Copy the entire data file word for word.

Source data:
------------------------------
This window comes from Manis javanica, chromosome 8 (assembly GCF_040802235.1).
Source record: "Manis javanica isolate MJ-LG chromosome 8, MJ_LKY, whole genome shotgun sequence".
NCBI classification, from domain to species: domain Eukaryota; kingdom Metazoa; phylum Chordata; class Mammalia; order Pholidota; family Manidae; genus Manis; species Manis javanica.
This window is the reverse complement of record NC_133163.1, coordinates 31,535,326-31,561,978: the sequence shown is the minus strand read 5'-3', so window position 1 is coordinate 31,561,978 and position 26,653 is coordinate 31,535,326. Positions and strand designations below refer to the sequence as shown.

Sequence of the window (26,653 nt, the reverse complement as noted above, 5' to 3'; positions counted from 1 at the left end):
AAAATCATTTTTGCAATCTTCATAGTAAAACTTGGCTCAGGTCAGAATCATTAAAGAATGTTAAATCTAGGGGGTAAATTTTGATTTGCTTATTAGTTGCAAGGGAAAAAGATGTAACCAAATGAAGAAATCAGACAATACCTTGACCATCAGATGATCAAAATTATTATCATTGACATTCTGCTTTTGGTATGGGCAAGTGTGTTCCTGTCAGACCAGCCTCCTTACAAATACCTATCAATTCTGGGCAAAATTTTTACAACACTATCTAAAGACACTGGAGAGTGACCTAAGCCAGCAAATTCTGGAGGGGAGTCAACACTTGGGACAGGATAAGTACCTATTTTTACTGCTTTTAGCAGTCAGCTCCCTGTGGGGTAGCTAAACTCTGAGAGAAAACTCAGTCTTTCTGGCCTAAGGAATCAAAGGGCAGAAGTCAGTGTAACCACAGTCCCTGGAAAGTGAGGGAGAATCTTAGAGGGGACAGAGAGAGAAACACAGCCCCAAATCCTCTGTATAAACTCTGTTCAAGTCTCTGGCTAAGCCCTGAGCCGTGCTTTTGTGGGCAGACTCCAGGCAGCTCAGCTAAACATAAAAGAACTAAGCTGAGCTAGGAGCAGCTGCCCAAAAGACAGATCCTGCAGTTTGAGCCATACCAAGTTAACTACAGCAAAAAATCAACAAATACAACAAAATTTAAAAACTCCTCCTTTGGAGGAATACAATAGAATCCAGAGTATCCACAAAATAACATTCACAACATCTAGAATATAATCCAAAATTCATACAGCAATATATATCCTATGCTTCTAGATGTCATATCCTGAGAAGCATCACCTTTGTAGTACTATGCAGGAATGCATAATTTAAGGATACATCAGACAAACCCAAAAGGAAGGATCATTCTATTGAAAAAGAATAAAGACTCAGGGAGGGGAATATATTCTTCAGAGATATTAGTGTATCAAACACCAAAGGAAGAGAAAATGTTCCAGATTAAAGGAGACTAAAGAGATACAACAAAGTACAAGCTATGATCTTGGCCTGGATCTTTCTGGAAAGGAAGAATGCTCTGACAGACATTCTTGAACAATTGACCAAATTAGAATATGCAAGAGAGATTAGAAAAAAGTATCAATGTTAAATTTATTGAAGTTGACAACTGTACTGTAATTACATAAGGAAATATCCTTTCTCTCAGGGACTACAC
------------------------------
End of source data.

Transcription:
This window comes from Manis javanica, chromosome 8 (assembly GCF_040802235.1).
Source record: "Manis javanica isolate MJ-LG chromosome 8, MJ_LKY, whole genome shotgun sequence".
NCBI classification, from domain to species: domain Eukaryota; kingdom Metazoa; phylum Chordata; class Mammalia; order Pholidota; family Manidae; genus Manis; species Manis javanica.
This window is the reverse complement of record NC_133163.1, coordinates 31,535,326-31,561,978: the sequence shown is the minus strand read 5'-3', so window position 1 is coordinate 31,561,978 and position 26,653 is coordinate 31,535,326. Positions and strand designations below refer to the sequence as shown.

Sequence of the window (26,653 nt, the reverse complement as noted above, 5' to 3'; positions counted from 1 at the left end):
AAAATCATTTTTGCAATCTTCATAGTAAAACTTGGCTCAGGTCAGAATCATTAAAGAATGTTAAATCTAGGGGGTAAATTTTGATTTGCTTATTAGTTGCAAGGGAAAAAGATGTAACCAAATGAAGAAATCAGACAATACCTTGACCATCAGATGATCAAAATTATTATCATTGACATTCTGCTTTTGGTATGGGCAAGTGTGTTCCTGTCAGACCAGCCTCCTTACAAATACCTATCAATTCTGGGCAAAATTTTTACAACACTATCTAAAGACACTGGAGAGTGACCTAAGCCAGCAAATTCTGGAGGGGAGTCAACACTTGGGACAGGATAAGTACCTATTTTTACTGCTTTTAGCAGTCAGCTCCCTGTGGGGTAGCTAAACTCTGAGAGAAAACTCAGTCTTTCTGGCCTAAGGAATCAAAGGGCAGAAGTCAGTGTAACCACAGTCCCTGGAAAGTGAGGGAGAATCTTAGAGGGGACAGAGAGAGAAACACAGCCCCAAATCCTCTGTATAAACTCTGTTCAAGTCTCTGGCTAAGCCCTGAGCCGTGCTTTTGTGGGCAGACTCCAGGCAGCTCAGCTAAACATAAAAGAACTAAGCTGAGCTAGGAGCAGCTGCCCAAAAGACAGATCCTGCAGTTTGAGCCATACCAAGTTAACTACAGCAAAAAATCAACAAATACAACAAAATTTAAAAACTCCTCCTTTGGAGGAATACAATAGAATCCAGAGTATCCACAAAATAACATTCACAACATCTAGAATATAATCCAAAATTCATACAGCAATATATATCCTATGCTTCTAGATGTCATATCCTGAGAAGCATCACCTTTGTAGTACTATGCAGGAATGCATAATTTAAGGATACATCAGACAAACCCAAAAGGAAGGATCATTCTATTGAAAAAGAATAAAGACTCAGGGAGGGGAATATATTCTTCAGAGATATTAGTGTATCAAACACCAAAGGAAGAGAAAATGTTCCAGATTAAAGGAGACTAAAGAGATACAACAAAGTACAAGCTATGATCTTGGCCTGGATCTTTCTGGAAAGGAAGAATGCTCTGACAGACATTCTTGAACAATTGACCAAATTAGAATATGCAAGAGAGATTAGAAAAAAGTATCAATGTTAAATTTATTGAAGTTGACAACTGTACTGTAATTACATAAGGAAATATCCTTTCTCTCAGGGACTACAC